The arboretum has come a long way in its first 13 years...infrastructure improvements, national accreditation for its collection of the genus Primula, ArbNet Level II Accreditation, and several successful grant proposals to fund various projects and needs. Much of this success is due to the volunteer efforts of Kelly Jensen, my spouse and best friend. Her efforts over these years helped to fast track the stature of the arboretum as a young public garden. Without her support and the variety of applicable skills she shared, all while being fully employed at UAS, the Jensen-Olson Arboretum would be a lesser place. She continues to work full-time as we have arrived in Oregon, and now I benefit from her encouragement to live fully into retirement. For all of Kelly's hard work and dedication to Caroline's vision, I am eternally grateful.

Merrill Jensen
newly, happily-retired JOA Manager

~~~ SAVE the DATE ~~~

April 3rd, 1:30pm Lovely Loo Grand Opening at the Arboretum

Alaska Public Gardens Day, May 29

Solstice Event, June 20

2021 Children's Programs:
June 5th: Peas are NOT vegetables?!?
July 10th: Poop in the Garden
August 14th: BugDay!

Stay tuned for details in your email Inbox as we set annual event schedules based on safety measures related to COVID.

Please remember the Arboretum
when you apply...your gifts make a difference!

2020 PCG donations supported
education programs, plant acquisitions, site access improvements, and the Lovely Loo.
~ Look for these highlights in the Summer issue of TWIGS 

*Spring and Summer Bloom Photos

*An Article from New Manager, Ginger Hudson About her First Summer Season at Jensen-Olson Arboretum

*Summer Updates
        Mission Statement              
 The vision of the Arboretum is to provide the people of Juneau a place that both teaches and inspires learning in horticulture, natural sciences and landscaping - to preserve the beauty of the landscape for pure aesthetic enjoyment - to maintain the historical and cultural context of the place and its people.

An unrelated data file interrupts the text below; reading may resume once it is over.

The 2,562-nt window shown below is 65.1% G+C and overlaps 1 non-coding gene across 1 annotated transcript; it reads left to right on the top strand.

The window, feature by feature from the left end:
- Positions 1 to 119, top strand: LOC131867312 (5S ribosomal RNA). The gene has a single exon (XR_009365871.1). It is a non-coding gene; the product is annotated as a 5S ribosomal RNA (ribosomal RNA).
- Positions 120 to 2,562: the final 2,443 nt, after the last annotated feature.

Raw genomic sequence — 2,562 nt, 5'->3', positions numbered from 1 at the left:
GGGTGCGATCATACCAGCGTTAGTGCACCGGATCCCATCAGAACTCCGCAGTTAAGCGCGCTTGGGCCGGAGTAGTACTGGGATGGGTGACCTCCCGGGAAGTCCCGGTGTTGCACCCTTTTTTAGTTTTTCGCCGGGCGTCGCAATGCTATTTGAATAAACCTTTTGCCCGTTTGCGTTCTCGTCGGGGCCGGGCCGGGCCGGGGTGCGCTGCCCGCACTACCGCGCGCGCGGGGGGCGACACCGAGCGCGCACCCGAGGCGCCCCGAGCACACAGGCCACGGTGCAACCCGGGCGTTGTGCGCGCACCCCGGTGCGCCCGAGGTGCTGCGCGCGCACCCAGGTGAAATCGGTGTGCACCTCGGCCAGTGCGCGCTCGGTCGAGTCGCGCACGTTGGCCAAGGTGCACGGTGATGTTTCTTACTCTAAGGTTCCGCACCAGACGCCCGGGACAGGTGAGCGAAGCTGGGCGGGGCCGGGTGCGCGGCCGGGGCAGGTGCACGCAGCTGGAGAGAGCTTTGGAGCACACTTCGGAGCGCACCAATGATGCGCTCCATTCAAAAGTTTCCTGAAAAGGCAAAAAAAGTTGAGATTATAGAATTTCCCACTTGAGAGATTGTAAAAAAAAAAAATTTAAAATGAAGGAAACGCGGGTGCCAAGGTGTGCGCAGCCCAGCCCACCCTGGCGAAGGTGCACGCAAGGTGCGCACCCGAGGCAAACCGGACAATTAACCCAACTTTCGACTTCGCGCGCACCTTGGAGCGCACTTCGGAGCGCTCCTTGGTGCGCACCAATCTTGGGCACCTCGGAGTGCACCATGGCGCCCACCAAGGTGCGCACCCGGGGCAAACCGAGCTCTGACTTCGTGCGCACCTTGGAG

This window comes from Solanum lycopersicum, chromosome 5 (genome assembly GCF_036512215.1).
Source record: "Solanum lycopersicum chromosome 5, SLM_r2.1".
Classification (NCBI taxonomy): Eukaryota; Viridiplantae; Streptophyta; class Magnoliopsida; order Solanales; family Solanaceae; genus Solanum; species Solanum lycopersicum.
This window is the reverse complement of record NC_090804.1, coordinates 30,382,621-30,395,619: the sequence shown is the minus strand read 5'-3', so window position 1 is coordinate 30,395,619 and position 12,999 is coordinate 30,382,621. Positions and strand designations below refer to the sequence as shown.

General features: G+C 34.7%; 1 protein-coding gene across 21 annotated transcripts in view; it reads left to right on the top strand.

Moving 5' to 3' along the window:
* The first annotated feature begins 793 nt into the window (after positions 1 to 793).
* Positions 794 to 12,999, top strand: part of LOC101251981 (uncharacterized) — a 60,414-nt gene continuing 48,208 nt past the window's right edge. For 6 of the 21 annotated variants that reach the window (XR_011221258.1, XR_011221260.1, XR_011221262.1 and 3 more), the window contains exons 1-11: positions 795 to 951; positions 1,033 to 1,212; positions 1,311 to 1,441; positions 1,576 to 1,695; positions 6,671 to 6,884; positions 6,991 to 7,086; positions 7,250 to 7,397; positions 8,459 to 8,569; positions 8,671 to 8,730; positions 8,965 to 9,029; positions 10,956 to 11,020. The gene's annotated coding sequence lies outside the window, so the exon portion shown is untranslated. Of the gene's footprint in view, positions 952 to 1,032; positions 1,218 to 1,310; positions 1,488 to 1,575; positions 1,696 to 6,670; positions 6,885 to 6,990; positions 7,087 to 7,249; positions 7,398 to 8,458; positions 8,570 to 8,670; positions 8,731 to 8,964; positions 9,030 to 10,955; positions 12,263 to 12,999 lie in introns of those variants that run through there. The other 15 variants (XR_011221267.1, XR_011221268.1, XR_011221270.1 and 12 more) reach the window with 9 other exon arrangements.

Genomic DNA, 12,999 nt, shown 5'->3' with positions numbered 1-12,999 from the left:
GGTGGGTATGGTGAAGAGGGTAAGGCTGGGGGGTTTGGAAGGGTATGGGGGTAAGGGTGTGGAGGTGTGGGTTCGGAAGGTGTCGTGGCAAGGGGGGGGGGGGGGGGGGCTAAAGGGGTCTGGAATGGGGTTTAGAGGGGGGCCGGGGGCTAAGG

Caroline Jensen 
    Friends of Jensen - Olson Arboretum Partners  

Juneau-Gastineau Rotary Club
  Friends of Jensen - Olson Arboretum Board Members  
*Pat White, President *Mary Mathisen, Vice President *Kim Garnero, Treasurer *Lauren Smoker, Secretary
Members at Large: Michelle Duncan, Pat Harris
Ex-Officio Member: Ginger Hudson
Newsletter co-Editors: Michelle Duncan and Ginger Hudson
All photos captured by Ginger Hudson and Michelle Duncan unless specified otherwise.
TWIGS - a quarterly publication 
Spring/March ~~ Summer/June ~~ Autumn/September ~~ Winter/December

Friends of Jensen - Olson Arboretum
friendsjoa@gmail.com | friendsjoarboretum.org
Friends of Jensen - Olson Arboretum is a 501(c)3 charitable organization.
Contributions to FJOA are tax deductible.
Caring for Caroline's Garden
Jensen - Olson Arboretum
Physical: 23035 Glacier Hwy, Juneau, Alaska 99801    
Mailing: PO Box 33936 Juneau, AK 99803    Phone: 907.789.0139
Visitor Hours: Wednesday - Sunday, 9am - 4:45pm, year round

Nationally Accredited Plant CollectionTM of the genus Primula